Oh, I see what you're saying. Cool. So, if you were to cut that span from 0 to 1 into 5 chunks, you're saying those chunks are smaller, that bit of number line is smaller than if you only cut it into 4 chunks. For the same reason as when you were saying "If you're sharing." If you were to share that length. Say it was fruit leather. Like, Fruit Roll-Up. If I had a Fruit Roll-Up, and you're sharing it with 4 people, you'd get a bigger length of Fruit Roll-Up. Where you would cut the Fruit Roll-Up at 1/4, and you get that chunk of 1/4, would be bigger than where you would cut it. If you were sharing with 5 people at 1/5, that would be a smaller strip of the Fruit Roll-Up Is that right?
For 1/5. So, as I've drawn the number line here on my clothesline math, I've got 0 to 1. I've got 4 marks where I cut it in half for a half. And then, cut that in half for a fourth. And that's where I mark the fourth. How are you marking the fifth?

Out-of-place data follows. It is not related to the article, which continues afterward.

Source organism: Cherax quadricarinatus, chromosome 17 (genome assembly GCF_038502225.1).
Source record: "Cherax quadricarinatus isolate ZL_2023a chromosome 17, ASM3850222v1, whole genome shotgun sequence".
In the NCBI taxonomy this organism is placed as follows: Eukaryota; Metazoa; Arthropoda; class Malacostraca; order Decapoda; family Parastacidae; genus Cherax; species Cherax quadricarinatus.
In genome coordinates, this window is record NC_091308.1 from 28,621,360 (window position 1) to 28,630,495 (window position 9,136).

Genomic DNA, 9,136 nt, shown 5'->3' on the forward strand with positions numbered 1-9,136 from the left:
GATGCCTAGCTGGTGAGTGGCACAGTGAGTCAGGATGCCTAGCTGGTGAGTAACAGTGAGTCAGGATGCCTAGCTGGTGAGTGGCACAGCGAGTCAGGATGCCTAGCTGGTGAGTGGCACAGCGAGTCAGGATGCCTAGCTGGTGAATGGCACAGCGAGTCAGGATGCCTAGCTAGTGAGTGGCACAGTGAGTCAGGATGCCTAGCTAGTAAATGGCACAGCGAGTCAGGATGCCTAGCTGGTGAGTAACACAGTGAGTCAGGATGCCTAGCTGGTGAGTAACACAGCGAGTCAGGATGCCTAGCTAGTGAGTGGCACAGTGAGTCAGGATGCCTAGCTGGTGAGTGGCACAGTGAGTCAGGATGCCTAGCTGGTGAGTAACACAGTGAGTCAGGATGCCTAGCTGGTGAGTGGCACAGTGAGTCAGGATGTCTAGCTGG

That's a good question.
Like, where does it? If that's the clothesline, and I put the fourth there, where's the fifth?
I just eyeballed it to be honest with you.
Right, but just tell me where.
Oh, the fifth would be to the left of the fourth.
Closer to the 0, yeah. To the left of the fourth. Cool. So, as I look at the number line, 0 first, then there's the one-fifth, and shortly after that is the one-fourth.
Cool. Alright. Let's see. What is bigger, three-fourths or three-fifths.
And maybe I shouldn't have said it quite that way. Three-fourths, or three-fifths? Or maybe I should have said it... How do of I say it without any emphasis? Three-fourths or three-fifths? (unclear).
Well, either way you say it, my first inclination was to think 75% and 60%. (unclear)
(unclear). I love it. You're such a percent girl.
I know three-fourths is bigger.
Well, so stay there for a second. So, if you stay at 75% and what was the other one? 60%. Then, you could put that on a clothesline math, right? What would be... What would you... How do you envision the clothesline math there?
I thought it was going to be snarky for just a second. Sorry.